private void initComponents() {

// step 1 - add tables into their areas

mainScrollPane = new JScrollPane(mainTable);


summaryScrollPane = new JScrollPane(summaryTable);

add(summaryScrollPane, "South");

// step 2 - share the column model




Tables are put into appropriate positions wrapped into scrolling panes. Note that we are disabling table header for summary table to hide it and mimic the column set as one. Then column model from the main table is shared with the summary one – this will mean reflecting changes in columns sizes, their order on screen and dragging whenever user decide to change one of these things.

The next few steps are to tweak the visual appearance of the summary table to make sure it looks exactly as continued main table:

// step 3 - remove unnecessary UI

if ( summaryTable instanceof BaseTable ) {



if (summaryTable instanceof JXTable) {



// step 4 - use only necessary size


new Dimension(summaryTable.getPreferredSize().width,

summaryTable.getRowHeight() * (summaryTable.getRowCount() == 0 ? 1 :
 summaryTable.getRowCount()) + 1));

We’re checking if the summary table is instance of our BaseTable with more features and disable filter header for it, just in case it was enabled. If table is generic SwingX JXTable, we’re hiding its column control, which may be enabled, so that the client programmer can safely create the summary panel and not think about those minor details. The very important thing is to set appropriate size for summary table inside of the scrolling pane. We cannot set the table preferred size directly since it is in the scrolling pane, instead we’re using setPreferredScrollableViewportSize() method which allows us to change the preferred size of scrolling pane viewport. If there’s any data in the summary table, we’re setting the height to be equal to optimal height to show them – considering summary table will not contain too many rows. If there’s no data, we’re just use the size for single summary row. If you want more flexible approach for your summary rows, you can override this component and do the size tweaking according to your needs.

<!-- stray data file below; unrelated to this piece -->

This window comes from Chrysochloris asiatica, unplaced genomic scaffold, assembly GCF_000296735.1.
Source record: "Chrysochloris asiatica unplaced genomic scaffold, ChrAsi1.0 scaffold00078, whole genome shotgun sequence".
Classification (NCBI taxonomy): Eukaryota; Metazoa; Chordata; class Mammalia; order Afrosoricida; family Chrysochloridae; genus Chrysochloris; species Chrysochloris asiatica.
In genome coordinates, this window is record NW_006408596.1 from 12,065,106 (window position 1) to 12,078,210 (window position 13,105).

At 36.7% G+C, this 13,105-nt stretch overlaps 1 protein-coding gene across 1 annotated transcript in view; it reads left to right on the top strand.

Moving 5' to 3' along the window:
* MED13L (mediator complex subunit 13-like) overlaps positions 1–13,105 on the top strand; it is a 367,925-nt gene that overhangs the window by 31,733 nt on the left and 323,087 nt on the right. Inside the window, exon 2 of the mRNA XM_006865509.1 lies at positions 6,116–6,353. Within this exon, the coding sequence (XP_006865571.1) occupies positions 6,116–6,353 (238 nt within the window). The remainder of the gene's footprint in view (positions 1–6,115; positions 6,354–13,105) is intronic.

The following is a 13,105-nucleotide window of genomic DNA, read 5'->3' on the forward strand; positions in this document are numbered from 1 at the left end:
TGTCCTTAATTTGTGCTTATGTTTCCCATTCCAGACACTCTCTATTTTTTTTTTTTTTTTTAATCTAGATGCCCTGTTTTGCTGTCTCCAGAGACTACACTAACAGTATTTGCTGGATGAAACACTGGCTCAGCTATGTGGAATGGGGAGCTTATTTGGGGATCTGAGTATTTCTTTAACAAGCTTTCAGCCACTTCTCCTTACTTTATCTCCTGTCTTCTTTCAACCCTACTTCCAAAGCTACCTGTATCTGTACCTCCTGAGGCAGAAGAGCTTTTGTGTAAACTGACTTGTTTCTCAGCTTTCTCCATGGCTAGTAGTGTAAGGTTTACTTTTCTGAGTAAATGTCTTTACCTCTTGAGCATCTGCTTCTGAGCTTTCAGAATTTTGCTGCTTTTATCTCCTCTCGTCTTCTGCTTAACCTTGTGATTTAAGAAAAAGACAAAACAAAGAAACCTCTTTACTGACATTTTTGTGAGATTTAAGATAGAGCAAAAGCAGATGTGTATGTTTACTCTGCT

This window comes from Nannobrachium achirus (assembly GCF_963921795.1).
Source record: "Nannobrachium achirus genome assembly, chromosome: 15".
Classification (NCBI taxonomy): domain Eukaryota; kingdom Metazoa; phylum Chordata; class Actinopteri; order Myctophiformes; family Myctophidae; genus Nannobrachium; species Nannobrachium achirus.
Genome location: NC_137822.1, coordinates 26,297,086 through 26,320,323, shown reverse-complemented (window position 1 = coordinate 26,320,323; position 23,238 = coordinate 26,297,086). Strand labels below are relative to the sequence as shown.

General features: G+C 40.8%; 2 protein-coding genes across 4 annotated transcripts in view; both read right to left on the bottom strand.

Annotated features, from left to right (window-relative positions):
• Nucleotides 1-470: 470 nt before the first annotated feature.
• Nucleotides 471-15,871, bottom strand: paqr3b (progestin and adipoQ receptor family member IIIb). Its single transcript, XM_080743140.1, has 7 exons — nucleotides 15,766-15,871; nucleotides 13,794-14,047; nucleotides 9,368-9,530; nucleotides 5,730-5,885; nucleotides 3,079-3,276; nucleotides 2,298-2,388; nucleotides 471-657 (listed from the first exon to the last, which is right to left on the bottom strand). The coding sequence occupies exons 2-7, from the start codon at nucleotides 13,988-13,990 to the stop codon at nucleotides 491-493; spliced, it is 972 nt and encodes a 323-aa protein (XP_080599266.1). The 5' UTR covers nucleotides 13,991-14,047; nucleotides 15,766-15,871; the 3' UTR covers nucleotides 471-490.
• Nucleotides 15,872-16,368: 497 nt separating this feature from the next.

Last thing would be having only one horizontal scroll bar for both main and summary tables so the users can get an impression of completely connected table with a separator between usual and summary rows. We most probably don’t want synchronized scrolling on vertical side – users probably will position usual data rows differently from summary rows, but horizontal scrolling, if enabled, should be connected. Again, this is something you can always add later in a similar fashion.

// step 5 - adjust and connect scroll bars from scroll panes




Here, we’re disabling the horizontal scrollbar for the summary table and only leave main one (potentially, if horizontal scrolling is enabled for the main table). That’s a matter of taste and visual design – the scrolling bar thus appears between main and summary tables, strongly separating them. The other approach is to have it on summary table, at the bottom, with less separation between tables, and behaving as one, but potentially confusing to see the separation line between two. To make two scrollbars from different scrolling panes to behave as one, we’ll use the famous Swing shared model feature again – and just share the model from main scrolling pane scrollbar with the summary one.

To see everything is the action, you can download the latest source code of the tools project from and run the TableSummaryTest test class. This is a Swing FEST based test class which tests various UI aspects of our new compound component. It uses dynamic bean reflection table model to quickly construct tables. Before it runs you can make pauses a bit longer to see and touch how summary table behaves.


Similar approach can be used to emulate divided blocks of rows or columns visually looking as being in a single table, keeping the elegancy and accuracy of simple clean table models. Clean data models focused on specific data types can be more important to keep code understandable and robust then monstrous Excel-like table which keeps everything in one model which quickly becomes rather UI than data driven with all the consequences of having UI code creep into the business logic.